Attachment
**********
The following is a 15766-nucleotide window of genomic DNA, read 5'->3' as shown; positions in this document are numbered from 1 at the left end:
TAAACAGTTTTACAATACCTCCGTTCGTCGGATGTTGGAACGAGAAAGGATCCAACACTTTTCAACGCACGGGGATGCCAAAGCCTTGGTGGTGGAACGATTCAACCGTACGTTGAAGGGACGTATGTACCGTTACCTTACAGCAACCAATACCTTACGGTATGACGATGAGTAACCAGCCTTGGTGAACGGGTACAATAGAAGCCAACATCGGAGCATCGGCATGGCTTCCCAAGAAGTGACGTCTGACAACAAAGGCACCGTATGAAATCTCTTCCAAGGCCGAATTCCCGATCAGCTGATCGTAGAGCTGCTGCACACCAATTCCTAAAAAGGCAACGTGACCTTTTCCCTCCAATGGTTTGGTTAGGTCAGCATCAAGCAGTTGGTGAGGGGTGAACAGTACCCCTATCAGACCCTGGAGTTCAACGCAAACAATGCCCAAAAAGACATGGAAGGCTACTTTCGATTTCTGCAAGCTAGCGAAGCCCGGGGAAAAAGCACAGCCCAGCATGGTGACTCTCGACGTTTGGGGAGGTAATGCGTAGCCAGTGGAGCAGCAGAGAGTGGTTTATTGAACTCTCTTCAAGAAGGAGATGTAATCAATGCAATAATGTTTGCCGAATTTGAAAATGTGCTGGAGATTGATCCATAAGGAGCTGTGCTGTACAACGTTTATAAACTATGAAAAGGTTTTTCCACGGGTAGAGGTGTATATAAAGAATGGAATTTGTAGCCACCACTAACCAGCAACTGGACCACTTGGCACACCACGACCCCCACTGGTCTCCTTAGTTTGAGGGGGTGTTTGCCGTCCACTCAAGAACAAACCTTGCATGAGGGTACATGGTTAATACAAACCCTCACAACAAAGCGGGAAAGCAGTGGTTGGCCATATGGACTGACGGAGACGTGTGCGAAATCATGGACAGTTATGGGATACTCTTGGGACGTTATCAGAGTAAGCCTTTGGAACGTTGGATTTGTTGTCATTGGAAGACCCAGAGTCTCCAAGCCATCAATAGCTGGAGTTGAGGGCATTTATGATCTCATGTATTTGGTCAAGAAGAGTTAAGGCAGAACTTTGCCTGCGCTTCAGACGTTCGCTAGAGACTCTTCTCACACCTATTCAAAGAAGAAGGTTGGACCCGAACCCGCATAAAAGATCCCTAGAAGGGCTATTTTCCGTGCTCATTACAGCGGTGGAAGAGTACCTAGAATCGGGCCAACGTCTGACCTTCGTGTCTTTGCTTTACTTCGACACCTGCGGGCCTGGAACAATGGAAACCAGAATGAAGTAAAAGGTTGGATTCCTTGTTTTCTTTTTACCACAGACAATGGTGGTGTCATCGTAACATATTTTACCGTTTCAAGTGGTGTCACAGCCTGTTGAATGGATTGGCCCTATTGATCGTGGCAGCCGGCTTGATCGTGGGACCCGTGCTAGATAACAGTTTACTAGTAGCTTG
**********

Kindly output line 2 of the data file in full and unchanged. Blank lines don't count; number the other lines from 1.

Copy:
TAAACAGTTTTACAATACCTCCGTTCGTCGGATGTTGGAACGAGAAAGGATCCAACACTTTTCAACGCACGGGGATGCCAAAGCCTTGGTGGTGGAACGATTCAACCGTACGTTGAAGGGACGTATGTACCGTTACCTTACAGCAACCAATACCTTACGGTATGACGATGAGTAACCAGCCTTGGTGAACGGGTACAATAGAAGCCAACATCGGAGCATCGGCATGGCTTCCCAAGAAGTGACGTCTGACAACAAAGGCACCGTATGAAATCTCTTCCAAGGCCGAATTCCCGATCAGCTGATCGTAGAGCTGCTGCACACCAATTCCTAAAAAGGCAACGTGACCTTTTCCCTCCAATGGTTTGGTTAGGTCAGCATCAAGCAGTTGGTGAGGGGTGAACAGTACCCCTATCAGACCCTGGAGTTCAACGCAAACAATGCCCAAAAAGACATGGAAGGCTACTTTCGATTTCTGCAAGCTAGCGAAGCCCGGGGAAAAAGCACAGCCCAGCATGGTGACTCTCGACGTTTGGGGAGGTAATGCGTAGCCAGTGGAGCAGCAGAGAGTGGTTTATTGAACTCTCTTCAAGAAGGAGATGTAATCAATGCAATAATGTTTGCCGAATTTGAAAATGTGCTGGAGATTGATCCATAAGGAGCTGTGCTGTACAACGTTTATAAACTATGAAAAGGTTTTTCCACGGGTAGAGGTGTATATAAAGAATGGAATTTGTAGCCACCACTAACCAGCAACTGGACCACTTGGCACACCACGACCCCCACTGGTCTCCTTAGTTTGAGGGGGTGTTTGCCGTCCACTCAAGAACAAACCTTGCATGAGGGTACATGGTTAATACAAACCCTCACAACAAAGCGGGAAAGCAGTGGTTGGCCATATGGACTGACGGAGACGTGTGCGAAATCATGGACAGTTATGGGATACTCTTGGGACGTTATCAGAGTAAGCCTTTGGAACGTTGGATTTGTTGTCATTGGAAGACCCAGAGTCTCCAAGCCATCAATAGCTGGAGTTGAGGGCATTTATGATCTCATGTATTTGGTCAAGAAGAGTTAAGGCAGAACTTTGCCTGCGCTTCAGACGTTCGCTAGAGACTCTTCTCACACCTATTCAAAGAAGAAGGTTGGACCCGAACCCGCATAAAAGATCCCTAGAAGGGCTATTTTCCGTGCTCATTACAGCGGTGGAAGAGTACCTAGAATCGGGCCAACGTCTGACCTTCGTGTCTTTGCTTTACTTCGACACCTGCGGGCCTGGAACAATGGAAACCAGAATGAAGTAAAAGGTTGGATTCCTTGTTTTCTTTTTACCACAGACAATGGTGGTGTCATCGTAACATATTTTACCGTTTCAAGTGGTGTCACAGCCTGTTGAATGGATTGGCCCTATTGATCGTGGCAGCCGGCTTGATCGTGGGACCCGTGCTAGATAACAGTTTACTAGTAGCTTG